Spring “branch-breaker” storms do so much damage to precious trees.
If you grew up on the Front Range, you’re probably familiar with the old adage to “plant out on Mother’s Day.” The idea was, of course, that any chance of a hard frost was past, and delicate warm-weather crops, like tomatoes, cucumbers, peppers and eggplant, would be safe for the summer growing season.
If you’ve lived and gardened in the Denver area over the last twenty years, however, you know the very idea of planting on Mother’s Day is pretty laughable. This year, the holiday occurred as early as it possibly can – on May 8. Between Thursday and Friday last week, the temperatures in some Front Range areas plummeted from the high eighties to the low forties, with heavy, wet snow and overnight lows well below freezing. If you chose to “plant out on Mother’s Day” and your plants weren’t carefully protected or relocated indoors, you’re likely headed back to your friendly local garden center (hi Anne, Dave and team!) to replace your summer vegetables.
Obviously, Denver weather is known to be erratic, and these massive diurnal shifts are one big reason (after overdevelopment, of course) why the Front Range no longer has a commercial fruit industry like we do on the Western Slope. But while Denver was in the grip of a monster late-spring storm, the East Coast was broiling under record high temperatures and excruciating humidity. Locally, our area has seen more than its fair share of severe weather recently, including unseasonal hard freezes that absolutely crushed peach and cherry growers. A certain number of extreme weather events are to be expected, of course, but it is no longer possible to argue that they’re the exception. They’re now the rule.
In less than a decade, Colorado has experienced two “hundred-year weather” events – the devastating 2013 floods and the scorched-earth Marshall Fire this past December. That stunning fire, of course, was precipitated by bone-dry conditions and hurricane-force winds – and followed a few hours later by about ten inches of snow. Too late, obviously, to prevent the loss of a thousand homes; the Marshall Fire quickly enthroned itself as the most expensive “natural disaster” in Colorado’s history. Is it even accurate to refer to these disasters as natural, since they’re entirely our fault?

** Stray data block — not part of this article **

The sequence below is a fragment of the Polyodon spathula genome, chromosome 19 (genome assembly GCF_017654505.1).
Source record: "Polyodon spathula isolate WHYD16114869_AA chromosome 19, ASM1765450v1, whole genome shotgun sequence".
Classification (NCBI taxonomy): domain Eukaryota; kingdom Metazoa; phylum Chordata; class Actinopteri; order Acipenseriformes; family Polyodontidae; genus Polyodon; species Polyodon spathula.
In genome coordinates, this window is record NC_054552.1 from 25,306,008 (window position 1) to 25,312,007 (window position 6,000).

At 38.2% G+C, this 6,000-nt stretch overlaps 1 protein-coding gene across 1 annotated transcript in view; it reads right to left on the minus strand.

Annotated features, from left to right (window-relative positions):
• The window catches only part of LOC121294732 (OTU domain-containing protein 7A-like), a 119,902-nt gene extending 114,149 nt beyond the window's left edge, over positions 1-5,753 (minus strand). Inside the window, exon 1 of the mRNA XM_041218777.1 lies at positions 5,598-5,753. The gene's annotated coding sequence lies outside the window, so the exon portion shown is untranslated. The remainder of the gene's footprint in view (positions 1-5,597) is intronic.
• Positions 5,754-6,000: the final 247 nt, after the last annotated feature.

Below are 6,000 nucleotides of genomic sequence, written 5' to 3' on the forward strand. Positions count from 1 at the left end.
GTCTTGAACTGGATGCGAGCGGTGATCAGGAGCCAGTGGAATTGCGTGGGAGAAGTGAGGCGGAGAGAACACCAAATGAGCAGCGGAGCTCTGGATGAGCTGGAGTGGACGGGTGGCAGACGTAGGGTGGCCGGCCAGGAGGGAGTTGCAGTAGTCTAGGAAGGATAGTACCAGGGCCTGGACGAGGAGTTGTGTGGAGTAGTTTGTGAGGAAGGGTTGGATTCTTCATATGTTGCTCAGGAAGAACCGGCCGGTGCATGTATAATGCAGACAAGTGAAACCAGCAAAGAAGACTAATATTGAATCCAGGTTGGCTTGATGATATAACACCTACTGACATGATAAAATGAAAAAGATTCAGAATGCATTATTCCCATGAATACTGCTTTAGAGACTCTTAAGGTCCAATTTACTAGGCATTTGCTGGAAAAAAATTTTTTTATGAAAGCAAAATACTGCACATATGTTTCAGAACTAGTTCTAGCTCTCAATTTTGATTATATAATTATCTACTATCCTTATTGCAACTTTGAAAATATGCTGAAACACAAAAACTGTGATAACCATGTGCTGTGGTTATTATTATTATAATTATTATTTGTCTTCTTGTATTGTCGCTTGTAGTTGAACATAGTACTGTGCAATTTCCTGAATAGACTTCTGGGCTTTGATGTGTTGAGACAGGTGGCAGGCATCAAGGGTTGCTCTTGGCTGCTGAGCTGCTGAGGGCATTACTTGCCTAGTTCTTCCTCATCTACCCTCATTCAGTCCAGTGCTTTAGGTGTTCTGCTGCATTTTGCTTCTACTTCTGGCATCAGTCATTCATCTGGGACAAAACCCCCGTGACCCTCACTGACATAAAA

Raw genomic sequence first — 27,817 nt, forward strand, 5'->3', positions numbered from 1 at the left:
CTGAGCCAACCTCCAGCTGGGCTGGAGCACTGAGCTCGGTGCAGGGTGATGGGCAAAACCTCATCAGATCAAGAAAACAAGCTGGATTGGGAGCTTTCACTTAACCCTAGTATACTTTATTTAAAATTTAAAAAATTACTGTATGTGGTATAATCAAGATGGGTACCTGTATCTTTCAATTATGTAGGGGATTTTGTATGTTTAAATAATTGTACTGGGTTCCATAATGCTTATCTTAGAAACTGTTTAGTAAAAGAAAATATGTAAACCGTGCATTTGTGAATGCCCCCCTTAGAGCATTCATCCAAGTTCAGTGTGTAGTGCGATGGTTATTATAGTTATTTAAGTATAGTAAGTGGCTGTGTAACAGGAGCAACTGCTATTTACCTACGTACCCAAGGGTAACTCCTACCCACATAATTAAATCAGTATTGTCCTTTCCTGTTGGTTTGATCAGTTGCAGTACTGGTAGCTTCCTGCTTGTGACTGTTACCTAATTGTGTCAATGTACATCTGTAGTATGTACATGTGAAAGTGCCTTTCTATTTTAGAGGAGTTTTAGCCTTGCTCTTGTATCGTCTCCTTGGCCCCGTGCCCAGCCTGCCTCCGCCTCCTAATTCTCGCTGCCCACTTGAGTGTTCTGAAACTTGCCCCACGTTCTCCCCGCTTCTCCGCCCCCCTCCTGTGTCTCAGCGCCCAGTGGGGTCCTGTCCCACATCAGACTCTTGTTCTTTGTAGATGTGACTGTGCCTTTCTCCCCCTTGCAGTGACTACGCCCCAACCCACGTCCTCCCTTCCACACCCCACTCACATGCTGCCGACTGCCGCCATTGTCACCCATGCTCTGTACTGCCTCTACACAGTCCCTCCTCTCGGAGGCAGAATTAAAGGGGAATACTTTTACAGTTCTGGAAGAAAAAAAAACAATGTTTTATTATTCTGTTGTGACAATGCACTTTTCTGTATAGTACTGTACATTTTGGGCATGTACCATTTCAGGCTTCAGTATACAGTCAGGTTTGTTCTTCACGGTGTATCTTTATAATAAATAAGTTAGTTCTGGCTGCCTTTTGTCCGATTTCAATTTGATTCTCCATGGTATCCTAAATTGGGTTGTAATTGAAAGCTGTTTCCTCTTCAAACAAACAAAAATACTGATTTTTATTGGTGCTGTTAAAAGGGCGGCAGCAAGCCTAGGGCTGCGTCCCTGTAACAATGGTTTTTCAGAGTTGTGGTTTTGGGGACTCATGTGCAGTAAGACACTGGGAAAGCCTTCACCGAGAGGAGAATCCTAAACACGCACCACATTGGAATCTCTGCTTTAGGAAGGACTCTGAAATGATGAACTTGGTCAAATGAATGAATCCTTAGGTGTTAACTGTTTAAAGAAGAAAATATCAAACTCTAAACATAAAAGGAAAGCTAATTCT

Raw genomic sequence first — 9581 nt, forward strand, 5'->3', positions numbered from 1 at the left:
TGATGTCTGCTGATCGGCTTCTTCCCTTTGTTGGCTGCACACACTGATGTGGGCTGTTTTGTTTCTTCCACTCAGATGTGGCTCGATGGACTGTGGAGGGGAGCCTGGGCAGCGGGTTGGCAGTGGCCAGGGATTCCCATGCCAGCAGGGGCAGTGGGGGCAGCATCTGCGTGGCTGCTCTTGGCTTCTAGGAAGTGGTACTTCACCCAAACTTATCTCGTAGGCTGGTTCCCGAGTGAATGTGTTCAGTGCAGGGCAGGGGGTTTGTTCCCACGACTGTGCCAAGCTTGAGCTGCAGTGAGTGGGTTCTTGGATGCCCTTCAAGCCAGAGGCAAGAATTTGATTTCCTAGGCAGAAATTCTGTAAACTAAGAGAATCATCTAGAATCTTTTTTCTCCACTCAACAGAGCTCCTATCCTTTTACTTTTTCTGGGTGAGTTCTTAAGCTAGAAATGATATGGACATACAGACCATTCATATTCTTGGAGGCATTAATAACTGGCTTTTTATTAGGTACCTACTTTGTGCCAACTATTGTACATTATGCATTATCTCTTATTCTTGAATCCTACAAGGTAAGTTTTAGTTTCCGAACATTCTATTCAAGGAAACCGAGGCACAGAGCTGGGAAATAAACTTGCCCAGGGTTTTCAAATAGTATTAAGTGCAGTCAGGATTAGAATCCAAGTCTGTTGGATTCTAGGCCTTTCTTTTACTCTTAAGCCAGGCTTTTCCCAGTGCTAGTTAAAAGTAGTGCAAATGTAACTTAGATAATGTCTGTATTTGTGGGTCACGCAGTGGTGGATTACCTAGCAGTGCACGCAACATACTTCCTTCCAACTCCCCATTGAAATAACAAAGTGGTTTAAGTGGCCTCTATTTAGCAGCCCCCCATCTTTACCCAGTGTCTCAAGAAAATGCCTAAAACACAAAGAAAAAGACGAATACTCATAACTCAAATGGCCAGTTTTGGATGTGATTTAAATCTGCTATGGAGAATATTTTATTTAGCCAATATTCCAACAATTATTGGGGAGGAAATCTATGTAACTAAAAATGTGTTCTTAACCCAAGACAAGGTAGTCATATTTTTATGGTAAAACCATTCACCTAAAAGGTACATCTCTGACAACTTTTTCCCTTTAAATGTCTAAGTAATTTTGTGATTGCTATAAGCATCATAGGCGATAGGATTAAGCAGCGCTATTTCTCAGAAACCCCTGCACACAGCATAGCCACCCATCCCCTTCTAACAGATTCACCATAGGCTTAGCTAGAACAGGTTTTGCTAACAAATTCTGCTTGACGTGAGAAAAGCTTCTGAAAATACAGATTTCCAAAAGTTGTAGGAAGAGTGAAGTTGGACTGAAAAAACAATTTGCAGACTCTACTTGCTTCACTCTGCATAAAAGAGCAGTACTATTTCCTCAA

The point is, it is no longer feasible to expect the weather to act the way it’s always acted. It is no longer possible to change the trajectory that we’re on as a population and a planet; there is absolutely no hope of achieving the 1.5 degree warming limit by 2030 and it’s foolhardy to pretend otherwise. All we can do now is adapt to our rapidly changing climate – stop building in wildland-urban interfaces, create a resilient and regionally-adapted agriculture system and learn how to live with the ‘new normal.’ Hundred-year weather events should be expected every ten years, if not more frequently, and we need to ready ourselves for these, instead of acting shocked and horrified and surprised every time they occur. We cannot continue to behave as we’ve behaved in the past and expect that the weather will accommodate us. Also, we should really, really stop irrigating the desert to raise cattle and lettuce (looking at you, Arizona) and we should outlaw Kentucky bluegrass – actually, lawns in general – in the American West. (We can’t even hide bodies in Lake Mead any longer!) The sooner we accept our harsh new reality and learn to live with it, the better off we’ll all be.
The total came to nearly $90 – four painfully small canvas totes of groceries that did not include meat, cheese or eggs. Had I been shopping at an ultra-fancy Amazon-owned health-halo organic market, this might have seemed reasonable, or even a bargain. Instead, I was at the (sadly) best option in our poor, rural county: a grim, dark and untidy corporate chain store with exploitative policies, limited fresh produce and extensive displays of cheap soda, chips and cookies. Shopping here is not pleasurable, by any stretch of the imagination; both the atmosphere and the prices leave much to be desired.
Unless you’re named Musk or Bezos, you’ve likely noticed that inflation has started to bite, and to bite hard. In the twelve-month period ending this past March, the U.S. inflation rate was 8.5% – the highest it’s been since late 1981. In the simplest economic terms, inflation means that our money doesn’t go as far as it used to. The huge conflagration of various challenges we’re facing right now – a global pandemic, the pointless war in Ukraine, climate change, housing instability, supply-chain disruptions, insatiable greed – means that we’re all experiencing inflation to varying degrees. The good news is that in almost all cases, you can control how much inflation affects your individual household by adjusting your own behavior. No surprise, then, that one of the easiest places to accomplish this is in the kitchen.
Before we really start whining about grocery prices, however, I want to make it perfectly clear that the average American spends far less on food as a percentage of their household income than do most other developed nations. The best available statistics indicate that we spend about 7% of our budget on food, whereas in the U.K. it’s closer to 9.5%, and around 15% in France, Spain and Italy. On a relative basis, our food is devastatingly cheap here; this is because we have absurd federal farm subsidies and because we’re a net exporter of food, which means we produce a lot. (Our cheap food is obviously both terrible for the environment and our own health, but the system holds!) Unfortunately, we’re very spoiled and therefore accustomed to cheap food, which means that we’re far more sensitive to price increases than other countries. (See also: $90 for four tiny bags of groceries, above.)